Occasionally, a special book comes along. This is one of them. When I finished reading it, I paused for a moment, looking at the world in a bemused daze. Everything seemed odd, and yet strangely familiar.
The funniest thing is, I had delayed reading this title for ages, as I knew the plot summary. I was convinced I wouldn’t like it very much. I was very wrong.
Hyacinth Robinson is the son of an English lord and his French mistress, who murdered her lover in a crime of passion. Brought up by the loving Miss Pynsent (Pinnie), he grows up conflicted about his origins. He is apprenticed to a bookbinder, but not satisfied with the life he is leading, despite paying court to his coarse but beautiful childhood friend, Millicent. He is drawn to the charismatic worker’s movement (particularly one of its leaders, Paul Muniment), and swears to commit an assassination when the time is ripe to make an impact. But he could not predict the impact that meeting the elegant and eloquent Princess Casamassima (Christina) will have on his life. She has asked to meet the young radical, as she wants to make a difference to the poverty of the London life surrounding her. But all her friends think that this is merely a phase, and soon she will cast away poor Hyacinth as an unwanted toy.
Meanwhile, there is a Lady Aurora who commits her life to serving and helping those in need : but she is not as beautiful as Christina, nor does she have the Princess’s financial resources.
This is a novel that takes its time, slowly meandering through the foggy and congested London streets. It toys with melodrama, argues about the great social problems of its time, but most of all it is interested in the power of art and beauty on the human mind.
The conversion Hyacinth undergoes is not that of the ethic but the aesthetic:
“What was supreme in his mind to-day was not the idea of how the society that surrounded him should be destroyed; it was, much more, the sense of the wonderful, precious things it had produced, of the brilliant, impressive fabric it had raised.”
“Perhaps the clearest result of extending one’s horizon -[is] the sense, increasing as we go, that want and toil and suffering are the constant lot of the majority of the human race. I have found them everywhere, but I haven’t minded them. Excuse the cynical confession. What has struck me is the great achievements of which man has been capable in spite of them – the splendid accumulations of the happier few. (…) The monuments and the treasures of art, the great palaces and properties, the conquests of learning and taste, the general fabric of civilization as we know it, based, if you will, upon all the despotisms, the cruelties, the exclusions, the monopolies and the rapacities of the past, but thanks to which, all the same, the world is less impracticable and life more tolerable.”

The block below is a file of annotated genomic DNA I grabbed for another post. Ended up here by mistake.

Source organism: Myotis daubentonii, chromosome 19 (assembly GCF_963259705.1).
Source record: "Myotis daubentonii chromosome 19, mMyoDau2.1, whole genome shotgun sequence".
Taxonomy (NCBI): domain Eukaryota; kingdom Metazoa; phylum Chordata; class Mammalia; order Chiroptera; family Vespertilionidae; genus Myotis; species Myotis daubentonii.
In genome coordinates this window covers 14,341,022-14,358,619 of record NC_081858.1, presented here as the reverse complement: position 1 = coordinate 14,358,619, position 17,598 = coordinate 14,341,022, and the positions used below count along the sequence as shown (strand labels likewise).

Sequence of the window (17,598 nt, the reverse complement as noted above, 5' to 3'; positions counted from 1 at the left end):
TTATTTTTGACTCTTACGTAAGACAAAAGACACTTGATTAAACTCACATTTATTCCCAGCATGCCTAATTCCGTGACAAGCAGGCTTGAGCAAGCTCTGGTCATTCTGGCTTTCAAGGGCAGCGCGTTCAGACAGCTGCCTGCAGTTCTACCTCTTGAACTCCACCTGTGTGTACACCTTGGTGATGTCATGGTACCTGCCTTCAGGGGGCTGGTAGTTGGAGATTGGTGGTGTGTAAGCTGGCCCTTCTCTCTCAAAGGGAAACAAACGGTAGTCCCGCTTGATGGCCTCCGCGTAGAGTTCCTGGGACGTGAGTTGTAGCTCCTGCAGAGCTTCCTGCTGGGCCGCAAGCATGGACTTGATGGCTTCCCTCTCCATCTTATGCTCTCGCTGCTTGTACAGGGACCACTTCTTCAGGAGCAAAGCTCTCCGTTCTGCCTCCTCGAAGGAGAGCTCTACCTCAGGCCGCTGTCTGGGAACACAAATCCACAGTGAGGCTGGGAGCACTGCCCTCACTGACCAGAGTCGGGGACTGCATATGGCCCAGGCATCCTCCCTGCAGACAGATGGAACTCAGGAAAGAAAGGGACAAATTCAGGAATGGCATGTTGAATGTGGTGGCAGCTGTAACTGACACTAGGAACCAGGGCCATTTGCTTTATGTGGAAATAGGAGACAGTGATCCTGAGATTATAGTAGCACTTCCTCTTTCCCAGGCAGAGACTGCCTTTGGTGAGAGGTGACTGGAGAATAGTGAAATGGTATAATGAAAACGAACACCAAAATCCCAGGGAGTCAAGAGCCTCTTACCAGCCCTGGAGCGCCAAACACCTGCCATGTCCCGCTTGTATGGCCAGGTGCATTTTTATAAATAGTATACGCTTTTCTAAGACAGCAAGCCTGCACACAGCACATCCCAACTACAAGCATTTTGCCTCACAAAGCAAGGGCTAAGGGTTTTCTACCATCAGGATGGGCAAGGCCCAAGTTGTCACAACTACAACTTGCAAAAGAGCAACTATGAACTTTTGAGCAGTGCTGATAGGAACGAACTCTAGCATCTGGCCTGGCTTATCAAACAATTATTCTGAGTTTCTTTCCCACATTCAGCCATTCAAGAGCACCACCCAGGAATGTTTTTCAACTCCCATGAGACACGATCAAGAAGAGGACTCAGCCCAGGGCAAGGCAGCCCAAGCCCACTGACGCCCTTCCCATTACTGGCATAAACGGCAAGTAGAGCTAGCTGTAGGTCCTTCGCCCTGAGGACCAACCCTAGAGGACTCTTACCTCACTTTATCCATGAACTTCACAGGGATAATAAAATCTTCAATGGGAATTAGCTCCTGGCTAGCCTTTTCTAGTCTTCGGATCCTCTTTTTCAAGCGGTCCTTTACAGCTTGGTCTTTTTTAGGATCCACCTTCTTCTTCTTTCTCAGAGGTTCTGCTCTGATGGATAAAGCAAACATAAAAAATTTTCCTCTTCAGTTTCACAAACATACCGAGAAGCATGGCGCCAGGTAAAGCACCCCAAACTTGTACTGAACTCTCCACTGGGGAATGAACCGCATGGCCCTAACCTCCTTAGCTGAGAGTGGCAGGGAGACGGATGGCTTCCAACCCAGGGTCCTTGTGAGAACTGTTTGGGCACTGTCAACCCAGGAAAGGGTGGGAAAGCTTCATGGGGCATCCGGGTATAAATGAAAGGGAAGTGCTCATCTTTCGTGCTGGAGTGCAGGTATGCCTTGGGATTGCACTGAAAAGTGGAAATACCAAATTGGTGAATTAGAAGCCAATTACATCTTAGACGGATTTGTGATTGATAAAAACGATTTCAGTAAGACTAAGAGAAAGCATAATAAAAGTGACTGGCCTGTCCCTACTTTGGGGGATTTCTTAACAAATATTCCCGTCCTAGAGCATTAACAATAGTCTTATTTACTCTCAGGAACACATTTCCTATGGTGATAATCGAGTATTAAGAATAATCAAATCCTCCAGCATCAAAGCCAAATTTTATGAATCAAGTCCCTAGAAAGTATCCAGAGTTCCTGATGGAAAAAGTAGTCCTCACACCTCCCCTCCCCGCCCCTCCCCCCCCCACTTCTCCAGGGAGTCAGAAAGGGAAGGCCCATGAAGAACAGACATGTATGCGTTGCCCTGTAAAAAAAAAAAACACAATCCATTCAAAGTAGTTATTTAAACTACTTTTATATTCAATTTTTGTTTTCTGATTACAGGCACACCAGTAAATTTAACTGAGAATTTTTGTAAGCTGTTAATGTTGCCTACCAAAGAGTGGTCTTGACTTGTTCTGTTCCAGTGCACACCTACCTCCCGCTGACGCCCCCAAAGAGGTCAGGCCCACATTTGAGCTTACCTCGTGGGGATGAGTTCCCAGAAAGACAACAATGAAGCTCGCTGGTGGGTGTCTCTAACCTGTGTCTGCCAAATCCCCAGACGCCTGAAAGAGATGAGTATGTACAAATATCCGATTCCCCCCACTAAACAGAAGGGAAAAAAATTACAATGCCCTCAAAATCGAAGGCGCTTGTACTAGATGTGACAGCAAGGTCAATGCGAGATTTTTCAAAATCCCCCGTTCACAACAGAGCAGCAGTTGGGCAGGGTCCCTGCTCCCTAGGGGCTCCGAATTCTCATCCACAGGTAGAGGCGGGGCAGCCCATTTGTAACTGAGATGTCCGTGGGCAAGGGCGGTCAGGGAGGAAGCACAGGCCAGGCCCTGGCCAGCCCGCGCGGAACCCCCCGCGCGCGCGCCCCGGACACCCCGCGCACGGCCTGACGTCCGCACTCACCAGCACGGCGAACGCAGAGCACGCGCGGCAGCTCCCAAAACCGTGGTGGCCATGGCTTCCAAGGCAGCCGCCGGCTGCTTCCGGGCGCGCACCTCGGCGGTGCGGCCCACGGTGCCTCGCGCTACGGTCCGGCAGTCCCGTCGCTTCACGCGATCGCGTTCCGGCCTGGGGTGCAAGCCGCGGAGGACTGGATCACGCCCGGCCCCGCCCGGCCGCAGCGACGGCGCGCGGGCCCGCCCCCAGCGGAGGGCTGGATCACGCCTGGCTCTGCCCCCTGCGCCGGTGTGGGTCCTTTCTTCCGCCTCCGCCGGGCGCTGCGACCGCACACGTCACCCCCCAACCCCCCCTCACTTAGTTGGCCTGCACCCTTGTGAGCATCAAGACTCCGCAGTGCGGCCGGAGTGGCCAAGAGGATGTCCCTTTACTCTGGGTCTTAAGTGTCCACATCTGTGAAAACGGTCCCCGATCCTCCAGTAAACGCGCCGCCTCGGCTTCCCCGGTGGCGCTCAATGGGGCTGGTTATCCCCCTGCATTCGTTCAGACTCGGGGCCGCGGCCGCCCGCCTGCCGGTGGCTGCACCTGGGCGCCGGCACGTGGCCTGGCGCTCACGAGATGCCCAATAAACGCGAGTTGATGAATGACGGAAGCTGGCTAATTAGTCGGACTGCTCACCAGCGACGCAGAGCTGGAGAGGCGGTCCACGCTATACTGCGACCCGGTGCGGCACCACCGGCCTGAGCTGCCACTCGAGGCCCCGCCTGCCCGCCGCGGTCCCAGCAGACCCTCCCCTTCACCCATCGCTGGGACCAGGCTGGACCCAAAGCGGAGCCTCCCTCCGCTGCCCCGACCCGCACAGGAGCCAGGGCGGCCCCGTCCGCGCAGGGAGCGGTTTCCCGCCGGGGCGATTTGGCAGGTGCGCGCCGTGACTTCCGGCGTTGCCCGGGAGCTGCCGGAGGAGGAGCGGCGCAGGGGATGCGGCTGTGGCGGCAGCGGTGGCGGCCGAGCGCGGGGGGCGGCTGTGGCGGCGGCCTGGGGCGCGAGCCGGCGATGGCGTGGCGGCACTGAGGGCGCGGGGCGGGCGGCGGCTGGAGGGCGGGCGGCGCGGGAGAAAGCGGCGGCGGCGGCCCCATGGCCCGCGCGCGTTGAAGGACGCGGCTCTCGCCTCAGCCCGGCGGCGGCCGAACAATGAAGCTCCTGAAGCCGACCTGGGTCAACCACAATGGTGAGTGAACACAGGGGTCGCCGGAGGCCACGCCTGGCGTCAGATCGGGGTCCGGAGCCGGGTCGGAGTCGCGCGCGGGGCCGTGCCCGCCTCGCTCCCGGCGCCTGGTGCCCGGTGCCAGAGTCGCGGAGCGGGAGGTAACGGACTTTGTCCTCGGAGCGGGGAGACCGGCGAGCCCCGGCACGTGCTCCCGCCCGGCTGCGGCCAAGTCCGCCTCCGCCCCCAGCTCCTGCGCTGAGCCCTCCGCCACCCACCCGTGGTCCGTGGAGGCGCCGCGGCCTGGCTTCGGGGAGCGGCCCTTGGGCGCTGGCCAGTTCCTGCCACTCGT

I hated Paul Muniment’s guts. The lack of sympathy he shows towards Hyacinth is appalling.
“Muniment’s absence of passion, his fresh-colored coolness, his easy, exact knowledge, the way he kept himself clean (except the chemical stains on his hands), in circumstances of foul contact, constituted a group of qualities that had always appeared to Hyacinth singularly enviable. Most enviable of all was the force that enabled him to sink personal sentiment where a great public good was to be attempted”
Christina grew on me as the novel went on – her prettiness is dwelled on so much at first, that it is actually hard to notice her actions as that of a human being.
I rather like Rose Muniment, actually. She is a rather Dickensian character.
Poor Lady Aurora has rather a hard time of it all, but I really do like her. Even if she is perhaps too saintly to be quite as believable as one would like.
I wondered a great deal about James’s use of the name Hyacinth, as I don’t think it’s a particularly good name – but of course, it must relate to the Greek myth in which Zephyrus kills the man Hyacinth, because he chose Apollo over him. As it does in the Greek myth, Hyacinth’s love of the arts is the quality that precipitates his fall.